The palynologists have tested roughly 15 fentanyl samples over the last year and a half. It isn’t Laurence’s main focus yet, he says, but “it’s about to be.” As more opioid cases move through the courts, the drug seizures that sparked them are being prepared for shipment to Chicago. (They tend to have to wait until after legal proceedings are nearing their end, since pollen analysis requires destroying the evidence.) He knows of 34 more fentanyl seizures being prepared for shipment to them now. That’s on top of their year-long backlog. There are always more cases where pollen forensics could help than they have time to analyze.
To figure out what each type of pollen means for an investigation, Laurence has to think through several variables. He consults daily wind patterns on the US National Oceanic and Atmospheric Administration’s website, which can offer some clues. But a lot of it comes down to the characteristics of each plant. Pine, for example, is a wind-pollinated tree, so its pollen has special air bladders to keep it aloft on the lightest breeze. That means pine pollen can show up 100 miles away from the nearest pine tree. That’s when the total abundance of pine pollen grains stuck to sample is vital; if 40% of the pollen on a sample is pine, that means it was in or near a pine forest, which narrows down the geographic options a lot. But one or two percent pine doesn’t mean much. “It confirms you’re on Earth,” Laurence says.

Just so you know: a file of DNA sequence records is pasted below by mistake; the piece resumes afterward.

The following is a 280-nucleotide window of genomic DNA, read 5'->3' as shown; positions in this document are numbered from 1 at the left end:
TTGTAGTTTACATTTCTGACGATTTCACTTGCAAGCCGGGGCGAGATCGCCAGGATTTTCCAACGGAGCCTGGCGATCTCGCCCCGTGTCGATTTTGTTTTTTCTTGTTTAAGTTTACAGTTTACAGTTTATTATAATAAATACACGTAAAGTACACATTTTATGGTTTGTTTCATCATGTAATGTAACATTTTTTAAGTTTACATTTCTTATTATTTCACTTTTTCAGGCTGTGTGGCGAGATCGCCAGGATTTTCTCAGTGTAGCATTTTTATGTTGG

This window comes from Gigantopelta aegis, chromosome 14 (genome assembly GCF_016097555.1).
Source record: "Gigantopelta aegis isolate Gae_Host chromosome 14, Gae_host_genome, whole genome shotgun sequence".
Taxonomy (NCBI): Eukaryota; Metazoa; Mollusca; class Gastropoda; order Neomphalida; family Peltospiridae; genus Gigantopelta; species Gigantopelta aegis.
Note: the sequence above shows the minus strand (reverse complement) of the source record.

Meanwhile, fire weed, a plant with often purplish flowers, is a very different story. “Fire weed only produces a few grains per season. And they’re really heavy, they don’t travel.” If you find fire weed on drugs or clothes, that means they were almost definitely living in a fire weed ecosystem. Other plants, like agave, are bat pollinated, which means it travels with the bats; the palynologists have to refer to bat flight patterns. Monarch butterflies are another important pollen carrier, and could be dropping pollen anywhere along their migration. “They’re going from Mexico to Canada. If they hit your windshield they discharge their pollen.”